Everywhere I went in Paris, I saw beauty, history, nattily dressed children, and fantasies of America, from the movie posters in the Métro to the names of the French clothing labels—American Vintage, American Retro. It was as if, at this moment of identity crisis, with France’s economic future somewhat uncertain, the country had finally come to appreciate our pioneering spirit. I noticed that the French remained, however, stubbornly attached to quality and tradition, and as I walked the streets, it was impossible not to be impressed by the cut of a silk scarf or the elaborate window display of our local pastry shop. At the boys’ school, it was true that there was a lot more rote memorization than they were used to, but I was glad that Henry was learning to handwrite in the most beautiful cursive, a far cry from the iPads that had been dispensed to every kid in his L.A. kindergarten class.
Whatever Paris’s charms, the boys were deeply homesick. At night, in their twin beds, they whispered back and forth to each other all the things they missed the most about Los Angeles—horrible things, like the garish outdoor mall with the fountains that “danced” to pop tunes, or the Santa Monica Pier, where they’d both shrieked with terror on a ride before throwing up their cotton candy. They missed it all—especially their preschool, which I had affectionately called Kumbaya Academy, where, instead of their being corrected for any mistakes, every smear of paint or mindless utterance was met with “Great job!”
It was fall, and the U.S. presidential elections were in full swing. One evening, I found Henry standing in the living room watching CNN footage of a Mitt Romney campaign rally. He was chanting, “U-S-A! U-S-A!” I switched off the TV and sharply reminded him that we were Obama supporters—but even I could see that wasn’t the point. In bed beside my husband that night, I asked him to remind me what we were doing here with the kids. “Exposing them to another culture,” he said, trying to reassure us both. “They’ll adjust in no time. Remember? Kids are resilient.”
Everything crystallized the next weekend when my husband and I attended an American-fiction festival in Paris. There I met a French photographer who was doing a series on contemporary writers. Sixty-something, gray-haired, he asked me to lean against a wall while he fiddled with his camera. We chatted. I told him we were here for a year with our kids, that we’d put them in French public school. “We’re hoping they’ll pick up French,” I told him.
“Ah,” the man said, nodding. “My parents did that to me when I was seven. We moved here from Sweden, and they dropped me in a French public school without having any French. Because, as they say, kids are like sponges.”
I tried to laugh away my growing discomfort. “I guess it worked,” I said. “You sound French now.”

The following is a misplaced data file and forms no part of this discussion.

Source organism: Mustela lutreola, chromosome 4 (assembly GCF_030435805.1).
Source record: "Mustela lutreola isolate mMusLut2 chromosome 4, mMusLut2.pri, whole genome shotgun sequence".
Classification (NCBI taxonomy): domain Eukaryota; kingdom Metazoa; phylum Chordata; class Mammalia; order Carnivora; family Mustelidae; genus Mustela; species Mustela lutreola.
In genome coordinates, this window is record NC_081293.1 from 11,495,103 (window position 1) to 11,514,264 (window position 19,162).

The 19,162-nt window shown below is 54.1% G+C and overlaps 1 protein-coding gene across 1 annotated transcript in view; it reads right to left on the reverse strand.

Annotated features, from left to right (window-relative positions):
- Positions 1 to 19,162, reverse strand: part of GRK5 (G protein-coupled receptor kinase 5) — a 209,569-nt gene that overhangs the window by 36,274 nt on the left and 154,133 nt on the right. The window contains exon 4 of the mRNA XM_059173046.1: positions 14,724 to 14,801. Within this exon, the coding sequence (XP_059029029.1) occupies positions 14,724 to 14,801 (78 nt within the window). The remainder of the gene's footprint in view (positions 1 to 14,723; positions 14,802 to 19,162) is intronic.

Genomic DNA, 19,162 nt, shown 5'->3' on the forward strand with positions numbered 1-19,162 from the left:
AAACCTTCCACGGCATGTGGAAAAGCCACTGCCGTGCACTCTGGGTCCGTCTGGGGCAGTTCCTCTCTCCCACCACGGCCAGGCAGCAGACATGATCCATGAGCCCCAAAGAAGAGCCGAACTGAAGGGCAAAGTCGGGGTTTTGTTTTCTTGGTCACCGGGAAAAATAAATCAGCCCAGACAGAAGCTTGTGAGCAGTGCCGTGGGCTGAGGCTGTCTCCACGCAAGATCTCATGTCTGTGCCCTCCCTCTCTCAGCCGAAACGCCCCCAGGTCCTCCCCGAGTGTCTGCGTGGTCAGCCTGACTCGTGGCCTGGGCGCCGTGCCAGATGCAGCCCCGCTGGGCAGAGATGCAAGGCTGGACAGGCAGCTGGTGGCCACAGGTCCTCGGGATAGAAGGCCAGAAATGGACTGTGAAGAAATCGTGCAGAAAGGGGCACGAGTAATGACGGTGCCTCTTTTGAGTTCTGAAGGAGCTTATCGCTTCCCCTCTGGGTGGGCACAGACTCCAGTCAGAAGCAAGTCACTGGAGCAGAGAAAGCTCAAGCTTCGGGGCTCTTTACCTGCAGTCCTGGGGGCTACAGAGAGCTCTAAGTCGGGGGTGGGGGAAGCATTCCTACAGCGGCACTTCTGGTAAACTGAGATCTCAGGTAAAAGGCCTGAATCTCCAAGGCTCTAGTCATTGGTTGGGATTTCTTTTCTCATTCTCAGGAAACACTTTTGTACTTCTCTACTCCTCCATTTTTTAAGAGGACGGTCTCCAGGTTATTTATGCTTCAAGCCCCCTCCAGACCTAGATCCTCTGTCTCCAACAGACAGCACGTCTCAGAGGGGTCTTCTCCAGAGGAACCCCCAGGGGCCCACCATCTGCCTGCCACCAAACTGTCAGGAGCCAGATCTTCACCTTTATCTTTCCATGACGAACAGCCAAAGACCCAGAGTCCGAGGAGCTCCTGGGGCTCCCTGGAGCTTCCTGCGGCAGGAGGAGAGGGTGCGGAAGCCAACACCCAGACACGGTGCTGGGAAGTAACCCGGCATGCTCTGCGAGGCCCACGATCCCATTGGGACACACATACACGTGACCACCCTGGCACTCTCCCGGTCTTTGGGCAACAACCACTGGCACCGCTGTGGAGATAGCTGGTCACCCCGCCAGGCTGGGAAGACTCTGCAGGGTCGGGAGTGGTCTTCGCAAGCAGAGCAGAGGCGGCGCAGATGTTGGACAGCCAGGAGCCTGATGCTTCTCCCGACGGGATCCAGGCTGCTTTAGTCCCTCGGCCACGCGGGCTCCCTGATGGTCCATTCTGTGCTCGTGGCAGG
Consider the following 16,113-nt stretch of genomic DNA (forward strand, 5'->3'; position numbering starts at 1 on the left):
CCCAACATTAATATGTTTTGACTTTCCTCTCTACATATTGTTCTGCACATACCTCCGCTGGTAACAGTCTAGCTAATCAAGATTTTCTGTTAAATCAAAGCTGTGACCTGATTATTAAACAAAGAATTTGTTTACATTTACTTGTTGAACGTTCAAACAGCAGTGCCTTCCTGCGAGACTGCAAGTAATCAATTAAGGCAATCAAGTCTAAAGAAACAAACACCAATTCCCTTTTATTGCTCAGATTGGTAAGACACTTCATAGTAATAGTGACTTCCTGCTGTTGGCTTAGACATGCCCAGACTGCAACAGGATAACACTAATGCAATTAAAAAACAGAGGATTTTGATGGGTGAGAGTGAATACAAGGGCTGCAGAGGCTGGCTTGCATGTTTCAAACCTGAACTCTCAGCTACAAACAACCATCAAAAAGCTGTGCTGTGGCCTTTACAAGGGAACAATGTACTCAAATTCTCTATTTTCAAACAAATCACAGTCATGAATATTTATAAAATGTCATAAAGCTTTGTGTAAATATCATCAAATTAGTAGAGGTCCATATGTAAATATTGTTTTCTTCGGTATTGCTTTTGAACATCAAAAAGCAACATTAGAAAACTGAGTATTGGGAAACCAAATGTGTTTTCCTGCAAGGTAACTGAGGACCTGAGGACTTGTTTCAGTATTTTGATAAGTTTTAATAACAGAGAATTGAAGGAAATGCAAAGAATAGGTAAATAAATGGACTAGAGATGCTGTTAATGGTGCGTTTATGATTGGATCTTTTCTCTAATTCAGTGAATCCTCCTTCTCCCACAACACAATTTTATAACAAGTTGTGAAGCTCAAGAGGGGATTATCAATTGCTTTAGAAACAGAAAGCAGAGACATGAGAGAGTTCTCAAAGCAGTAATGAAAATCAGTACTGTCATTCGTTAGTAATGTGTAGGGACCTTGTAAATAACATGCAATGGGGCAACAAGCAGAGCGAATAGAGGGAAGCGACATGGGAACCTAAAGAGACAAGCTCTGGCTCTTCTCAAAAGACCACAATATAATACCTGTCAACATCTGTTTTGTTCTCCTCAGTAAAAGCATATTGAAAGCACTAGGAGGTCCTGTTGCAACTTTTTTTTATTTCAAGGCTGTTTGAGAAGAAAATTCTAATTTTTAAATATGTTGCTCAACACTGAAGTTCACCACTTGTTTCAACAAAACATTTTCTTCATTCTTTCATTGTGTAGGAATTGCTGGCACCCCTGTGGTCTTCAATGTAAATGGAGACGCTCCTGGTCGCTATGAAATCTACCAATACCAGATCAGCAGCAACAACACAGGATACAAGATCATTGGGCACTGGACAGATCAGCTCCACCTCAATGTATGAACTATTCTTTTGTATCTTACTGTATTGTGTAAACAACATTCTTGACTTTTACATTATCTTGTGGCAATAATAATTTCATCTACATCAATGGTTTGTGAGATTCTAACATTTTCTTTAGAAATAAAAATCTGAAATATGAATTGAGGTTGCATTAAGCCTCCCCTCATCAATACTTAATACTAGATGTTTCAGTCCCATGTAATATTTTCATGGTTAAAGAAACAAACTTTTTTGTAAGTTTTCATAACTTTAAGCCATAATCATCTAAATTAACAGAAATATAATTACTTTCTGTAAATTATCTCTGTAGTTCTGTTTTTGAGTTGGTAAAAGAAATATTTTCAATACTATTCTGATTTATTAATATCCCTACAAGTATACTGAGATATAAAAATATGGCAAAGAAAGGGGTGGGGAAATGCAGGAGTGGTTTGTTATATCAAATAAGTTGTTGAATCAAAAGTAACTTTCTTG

“Funny you should say that,” he said. “Fifty-five years later, I’m still trying to remember that year. According to my parents, I didn’t speak for the first six months after we got here—not a word. I was rendered completely mute by the shock of it.”
He hid his face behind the camera. “Now let’s start with one of you smiling.”
One Monday morning soon after, Miles pretended to be sick, and I pretended to believe him so he could stay home. As I was walking Henry to school, he tripped on the curb, fell, and skinned his knee. Though the cut was tiny, he began to weep like I’d never heard him weep before. I sat down beside him and held him in my arms, and a memory floated back to me from my own childhood. My father, in the late seventies, in the wake of his divorce from my mother, had sent my sister and me to a black-pride academy deep in the heart of Boston’s African-American neighborhood. The founder’s motto was to “instill racial pride while teaching.” During our time there, we performed in an all-black Christmas pageant called The Black Nativity, learned to sing the black national anthem, and were swatted with a switch by a dance teacher in an Erykah Badu–style head scarf when we forgot our steps.
My sister and I wept each time we were led up the steps into this new world where we were generally ostracized by the other kids. My father had the best of intentions—to make us proud of our black heritage in the midst of a predominantly white city—but in a haze of idealism and political ideology, he couldn’t see the more immediate reality of our daily misery. He inflicted this education on us like a bitter medicine. Someday we’d be proud to be black. Someday we’d reach the promised land of Negritude, and this would all make sense.
Henry sobbed in my arms over the cut on his knee that wasn’t really the problem. I held him and told him, “It’s lonely, isn’t it, being in that school? I’m so sorry. Let’s just stop. OK? Today we’ll go inside and say goodbye to your schoolmates and your teacher. We’ll thank them for having you. Then we’ll leave and we’ll never go back again. I’m finding you a school where people speak English.”
He looked confused for a moment. “Really?”
The following week I had both boys enrolled in bilingual international schools. We weren’t abandoning the language project altogether—half their day would be in French, half in English. But along with French children, there would be other Anglophone children like them.
The first day, I took Henry to his new classroom. We found a group of rowdy American and British boys crowded around a table building a Lego castle. They were neither self-contained nor well behaved. They were everything Bringing Up Bébé claimed French kids were not. I nudged my son to join them.
Afterward, I sat in a nearby Starbucks, drinking a soy chai latte, surrounded by brash Americans. I thought about all the parenting books I’d read over the years, with their shifting and contradictory advice on how to do right by one’s children. My husband and I were still just making it up as we went along. My kids would not go home bilingual, with scarves wrapped artfully around their necks, happy gourmands who greeted visitors with kisses to both cheeks. I wasn’t going home as a French mother, real or imagined. It was shameful to admit, but I was the happiest I’d been in weeks.